Many people assume breast cancer is the leading killer of American women. They’re wrong. That dubious honor goes to heart, or cardiovascular, disease. It claims more than 400,000 lives each year, according to the American Heart Association.
Cardiovascular disease actually kills more women than all types of cancer combined.
Cardiovascular disease includes numerous heart and blood vessel conditions, including coronary artery disease, heart attack, heart failure, high blood pressure and stroke.
There are several reasons that the condition is more dangerous for women.
For starters, most heart disease symptoms are often different in women than in men. For men, heart attack often causes a scary, overwhelming chest pain. But women may just feel like they have the flu or are sick to their stomachs.
Women may also experience anxiety, dizziness, fatigue, or a dull ache in their left arm, back, chest or jaw, compared to the more intense sensations felt by men.
Menopause plays its part. Estrogen helps protect women against cardiovascular disease. After menopause, women have reduced levels of estrogen, and are more at risk for cardiovascular disease.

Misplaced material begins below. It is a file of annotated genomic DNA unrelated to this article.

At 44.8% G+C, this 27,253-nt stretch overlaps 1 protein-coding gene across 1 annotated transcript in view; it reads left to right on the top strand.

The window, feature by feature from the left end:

Reduced levels of estrogen can change the blood vessel walls, which may cause blood clots and plaque to form. Or women see their levels of low-density lipoproteins (bad cholesterol) increase and their levels of high-density lipoproteins (good cholesterol) decrease.
These changes cause high cholesterol and fat buildup, according to the Cleveland Clinic. That can pave the way to heart attack and stroke.
One in five women don’t have health insurance, which is another risk factor. Being uninsured often means inadequate access to health care, lower standards of health care, and poorer health outcomes.
In addition, many women and doctors don’t realize that cardiovascular disease is such a threat, and therefore women often receive less aggressive diagnosis and treatment. This also leads to poorer health outcomes.